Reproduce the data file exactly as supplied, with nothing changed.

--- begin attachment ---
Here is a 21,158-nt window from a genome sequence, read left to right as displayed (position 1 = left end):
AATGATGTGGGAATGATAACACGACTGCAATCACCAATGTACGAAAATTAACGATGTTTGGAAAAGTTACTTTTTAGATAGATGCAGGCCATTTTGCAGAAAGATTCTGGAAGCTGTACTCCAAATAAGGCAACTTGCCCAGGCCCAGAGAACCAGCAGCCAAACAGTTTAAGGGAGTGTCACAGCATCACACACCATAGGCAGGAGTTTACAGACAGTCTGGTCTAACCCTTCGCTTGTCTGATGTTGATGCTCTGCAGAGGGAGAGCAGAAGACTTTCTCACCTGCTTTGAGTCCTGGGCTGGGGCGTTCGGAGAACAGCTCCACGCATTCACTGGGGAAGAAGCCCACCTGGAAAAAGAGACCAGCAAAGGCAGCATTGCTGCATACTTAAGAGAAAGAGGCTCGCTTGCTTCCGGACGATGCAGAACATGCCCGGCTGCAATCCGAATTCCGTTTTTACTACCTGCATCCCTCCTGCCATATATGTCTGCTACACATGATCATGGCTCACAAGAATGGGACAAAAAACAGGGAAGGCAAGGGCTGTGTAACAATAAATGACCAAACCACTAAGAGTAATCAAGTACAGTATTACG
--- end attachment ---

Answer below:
Here is a 21,158-nt window from a genome sequence, read left to right as displayed (position 1 = left end):
AATGATGTGGGAATGATAACACGACTGCAATCACCAATGTACGAAAATTAACGATGTTTGGAAAAGTTACTTTTTAGATAGATGCAGGCCATTTTGCAGAAAGATTCTGGAAGCTGTACTCCAAATAAGGCAACTTGCCCAGGCCCAGAGAACCAGCAGCCAAACAGTTTAAGGGAGTGTCACAGCATCACACACCATAGGCAGGAGTTTACAGACAGTCTGGTCTAACCCTTCGCTTGTCTGATGTTGATGCTCTGCAGAGGGAGAGCAGAAGACTTTCTCACCTGCTTTGAGTCCTGGGCTGGGGCGTTCGGAGAACAGCTCCACGCATTCACTGGGGAAGAAGCCCACCTGGAAAAAGAGACCAGCAAAGGCAGCATTGCTGCATACTTAAGAGAAAGAGGCTCGCTTGCTTCCGGACGATGCAGAACATGCCCGGCTGCAATCCGAATTCCGTTTTTACTACCTGCATCCCTCCTGCCATATATGTCTGCTACACATGATCATGGCTCACAAGAATGGGACAAAAAACAGGGAAGGCAAGGGCTGTGTAACAATAAATGACCAAACCACTAAGAGTAATCAAGTACAGTATTACG